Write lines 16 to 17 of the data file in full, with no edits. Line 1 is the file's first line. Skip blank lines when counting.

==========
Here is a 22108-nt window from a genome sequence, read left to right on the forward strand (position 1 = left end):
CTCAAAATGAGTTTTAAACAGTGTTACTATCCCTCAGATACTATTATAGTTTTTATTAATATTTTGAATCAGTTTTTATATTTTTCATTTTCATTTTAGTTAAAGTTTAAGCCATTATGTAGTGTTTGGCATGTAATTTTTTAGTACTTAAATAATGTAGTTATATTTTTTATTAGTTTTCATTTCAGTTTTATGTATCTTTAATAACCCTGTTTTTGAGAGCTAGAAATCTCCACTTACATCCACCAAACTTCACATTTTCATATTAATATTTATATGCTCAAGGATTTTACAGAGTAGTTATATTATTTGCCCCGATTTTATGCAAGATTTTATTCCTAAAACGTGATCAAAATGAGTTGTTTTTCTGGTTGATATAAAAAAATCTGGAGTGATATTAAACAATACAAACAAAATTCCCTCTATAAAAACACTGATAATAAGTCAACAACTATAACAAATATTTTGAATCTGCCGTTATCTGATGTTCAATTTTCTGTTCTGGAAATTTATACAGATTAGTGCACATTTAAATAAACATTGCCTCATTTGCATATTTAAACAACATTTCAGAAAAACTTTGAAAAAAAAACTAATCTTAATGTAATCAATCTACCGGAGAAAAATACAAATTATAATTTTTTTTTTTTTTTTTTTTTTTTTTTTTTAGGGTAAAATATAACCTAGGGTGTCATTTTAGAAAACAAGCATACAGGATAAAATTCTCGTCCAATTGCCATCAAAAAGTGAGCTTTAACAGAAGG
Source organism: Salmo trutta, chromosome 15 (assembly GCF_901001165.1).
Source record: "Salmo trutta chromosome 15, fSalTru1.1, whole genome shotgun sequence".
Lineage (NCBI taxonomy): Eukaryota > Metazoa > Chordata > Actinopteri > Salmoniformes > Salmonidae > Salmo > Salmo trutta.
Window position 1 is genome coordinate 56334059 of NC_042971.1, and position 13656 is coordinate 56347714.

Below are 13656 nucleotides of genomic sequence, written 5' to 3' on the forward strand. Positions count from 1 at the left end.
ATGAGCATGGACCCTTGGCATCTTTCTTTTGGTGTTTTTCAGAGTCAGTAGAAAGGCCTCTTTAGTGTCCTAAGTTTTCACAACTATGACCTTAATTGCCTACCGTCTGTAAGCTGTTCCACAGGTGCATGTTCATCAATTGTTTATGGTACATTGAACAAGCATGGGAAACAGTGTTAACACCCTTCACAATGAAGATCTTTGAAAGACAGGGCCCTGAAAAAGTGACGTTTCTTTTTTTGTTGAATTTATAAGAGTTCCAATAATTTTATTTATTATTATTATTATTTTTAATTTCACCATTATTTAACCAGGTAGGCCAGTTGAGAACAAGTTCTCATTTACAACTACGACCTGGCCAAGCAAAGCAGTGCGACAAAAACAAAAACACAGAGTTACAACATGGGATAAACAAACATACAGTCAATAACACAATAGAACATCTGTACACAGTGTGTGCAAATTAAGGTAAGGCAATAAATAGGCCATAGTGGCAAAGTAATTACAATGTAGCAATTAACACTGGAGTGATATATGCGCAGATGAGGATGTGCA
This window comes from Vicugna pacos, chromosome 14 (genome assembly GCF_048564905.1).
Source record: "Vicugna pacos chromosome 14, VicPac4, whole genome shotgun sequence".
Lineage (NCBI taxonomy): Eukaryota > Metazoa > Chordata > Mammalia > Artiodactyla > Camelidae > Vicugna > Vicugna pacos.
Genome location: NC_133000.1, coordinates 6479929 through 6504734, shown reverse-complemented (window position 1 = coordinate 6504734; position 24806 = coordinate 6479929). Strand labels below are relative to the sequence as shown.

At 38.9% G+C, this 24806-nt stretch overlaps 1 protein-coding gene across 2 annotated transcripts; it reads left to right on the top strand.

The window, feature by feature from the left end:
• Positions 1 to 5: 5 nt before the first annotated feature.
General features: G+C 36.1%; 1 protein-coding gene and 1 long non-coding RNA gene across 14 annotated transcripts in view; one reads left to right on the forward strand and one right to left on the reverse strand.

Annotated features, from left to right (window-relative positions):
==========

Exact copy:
General features: G+C 36.1%; 1 protein-coding gene and 1 long non-coding RNA gene across 14 annotated transcripts in view; one reads left to right on the forward strand and one right to left on the reverse strand.

Annotated features, from left to right (window-relative positions):